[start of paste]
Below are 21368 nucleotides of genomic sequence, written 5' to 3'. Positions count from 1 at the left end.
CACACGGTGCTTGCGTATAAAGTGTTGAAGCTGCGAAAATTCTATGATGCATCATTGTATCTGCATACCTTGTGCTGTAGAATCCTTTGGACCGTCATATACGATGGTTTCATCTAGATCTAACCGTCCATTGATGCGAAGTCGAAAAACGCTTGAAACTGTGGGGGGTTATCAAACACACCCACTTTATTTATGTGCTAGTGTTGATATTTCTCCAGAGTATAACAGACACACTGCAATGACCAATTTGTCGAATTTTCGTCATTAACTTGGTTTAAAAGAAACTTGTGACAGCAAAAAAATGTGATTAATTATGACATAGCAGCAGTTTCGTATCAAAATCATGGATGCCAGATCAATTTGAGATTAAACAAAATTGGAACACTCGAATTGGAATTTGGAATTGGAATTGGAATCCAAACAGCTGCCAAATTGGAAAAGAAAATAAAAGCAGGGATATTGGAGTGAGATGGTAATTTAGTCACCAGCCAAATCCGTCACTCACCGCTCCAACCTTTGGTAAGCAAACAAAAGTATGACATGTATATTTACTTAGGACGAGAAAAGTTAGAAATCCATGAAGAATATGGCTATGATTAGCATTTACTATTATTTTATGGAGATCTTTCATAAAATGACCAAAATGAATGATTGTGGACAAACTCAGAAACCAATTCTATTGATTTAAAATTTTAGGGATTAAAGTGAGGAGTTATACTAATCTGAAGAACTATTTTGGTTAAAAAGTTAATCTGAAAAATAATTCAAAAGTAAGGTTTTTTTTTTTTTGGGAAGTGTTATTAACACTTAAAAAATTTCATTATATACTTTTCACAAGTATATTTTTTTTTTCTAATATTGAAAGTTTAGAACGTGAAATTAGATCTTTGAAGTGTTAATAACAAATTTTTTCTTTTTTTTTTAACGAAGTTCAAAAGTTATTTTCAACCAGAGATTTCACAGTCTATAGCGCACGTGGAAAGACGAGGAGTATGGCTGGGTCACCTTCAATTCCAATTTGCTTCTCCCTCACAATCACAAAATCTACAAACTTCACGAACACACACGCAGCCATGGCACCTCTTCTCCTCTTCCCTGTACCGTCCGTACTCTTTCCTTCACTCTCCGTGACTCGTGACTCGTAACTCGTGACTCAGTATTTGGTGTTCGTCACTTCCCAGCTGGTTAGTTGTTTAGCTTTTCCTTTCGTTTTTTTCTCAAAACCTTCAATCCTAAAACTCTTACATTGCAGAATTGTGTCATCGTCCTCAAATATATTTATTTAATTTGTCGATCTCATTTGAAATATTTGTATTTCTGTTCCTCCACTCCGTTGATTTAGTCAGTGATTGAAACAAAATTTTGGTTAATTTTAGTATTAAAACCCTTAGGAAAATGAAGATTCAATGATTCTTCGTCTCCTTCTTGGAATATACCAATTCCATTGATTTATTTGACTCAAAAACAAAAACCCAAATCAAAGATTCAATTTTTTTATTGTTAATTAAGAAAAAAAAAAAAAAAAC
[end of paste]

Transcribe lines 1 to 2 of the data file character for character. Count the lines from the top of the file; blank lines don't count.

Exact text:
Below are 21368 nucleotides of genomic sequence, written 5' to 3'. Positions count from 1 at the left end.
CACACGGTGCTTGCGTATAAAGTGTTGAAGCTGCGAAAATTCTATGATGCATCATTGTATCTGCATACCTTGTGCTGTAGAATCCTTTGGACCGTCATATACGATGGTTTCATCTAGATCTAACCGTCCATTGATGCGAAGTCGAAAAACGCTTGAAACTGTGGGGGGTTATCAAACACACCCACTTTATTTATGTGCTAGTGTTGATATTTCTCCAGAGTATAACAGACACACTGCAATGACCAATTTGTCGAATTTTCGTCATTAACTTGGTTTAAAAGAAACTTGTGACAGCAAAAAAATGTGATTAATTATGACATAGCAGCAGTTTCGTATCAAAATCATGGATGCCAGATCAATTTGAGATTAAACAAAATTGGAACACTCGAATTGGAATTTGGAATTGGAATTGGAATCCAAACAGCTGCCAAATTGGAAAAGAAAATAAAAGCAGGGATATTGGAGTGAGATGGTAATTTAGTCACCAGCCAAATCCGTCACTCACCGCTCCAACCTTTGGTAAGCAAACAAAAGTATGACATGTATATTTACTTAGGACGAGAAAAGTTAGAAATCCATGAAGAATATGGCTATGATTAGCATTTACTATTATTTTATGGAGATCTTTCATAAAATGACCAAAATGAATGATTGTGGACAAACTCAGAAACCAATTCTATTGATTTAAAATTTTAGGGATTAAAGTGAGGAGTTATACTAATCTGAAGAACTATTTTGGTTAAAAAGTTAATCTGAAAAATAATTCAAAAGTAAGGTTTTTTTTTTTTTGGGAAGTGTTATTAACACTTAAAAAATTTCATTATATACTTTTCACAAGTATATTTTTTTTTTCTAATATTGAAAGTTTAGAACGTGAAATTAGATCTTTGAAGTGTTAATAACAAATTTTTTCTTTTTTTTTTAACGAAGTTCAAAAGTTATTTTCAACCAGAGATTTCACAGTCTATAGCGCACGTGGAAAGACGAGGAGTATGGCTGGGTCACCTTCAATTCCAATTTGCTTCTCCCTCACAATCACAAAATCTACAAACTTCACGAACACACACGCAGCCATGGCACCTCTTCTCCTCTTCCCTGTACCGTCCGTACTCTTTCCTTCACTCTCCGTGACTCGTGACTCGTAACTCGTGACTCAGTATTTGGTGTTCGTCACTTCCCAGCTGGTTAGTTGTTTAGCTTTTCCTTTCGTTTTTTTCTCAAAACCTTCAATCCTAAAACTCTTACATTGCAGAATTGTGTCATCGTCCTCAAATATATTTATTTAATTTGTCGATCTCATTTGAAATATTTGTATTTCTGTTCCTCCACTCCGTTGATTTAGTCAGTGATTGAAACAAAATTTTGGTTAATTTTAGTATTAAAACCCTTAGGAAAATGAAGATTCAATGATTCTTCGTCTCCTTCTTGGAATATACCAATTCCATTGATTTATTTGACTCAAAAACAAAAACCCAAATCAAAGATTCAATTTTTTTATTGTTAATTAAGAAAAAAAAAAAAAAAAC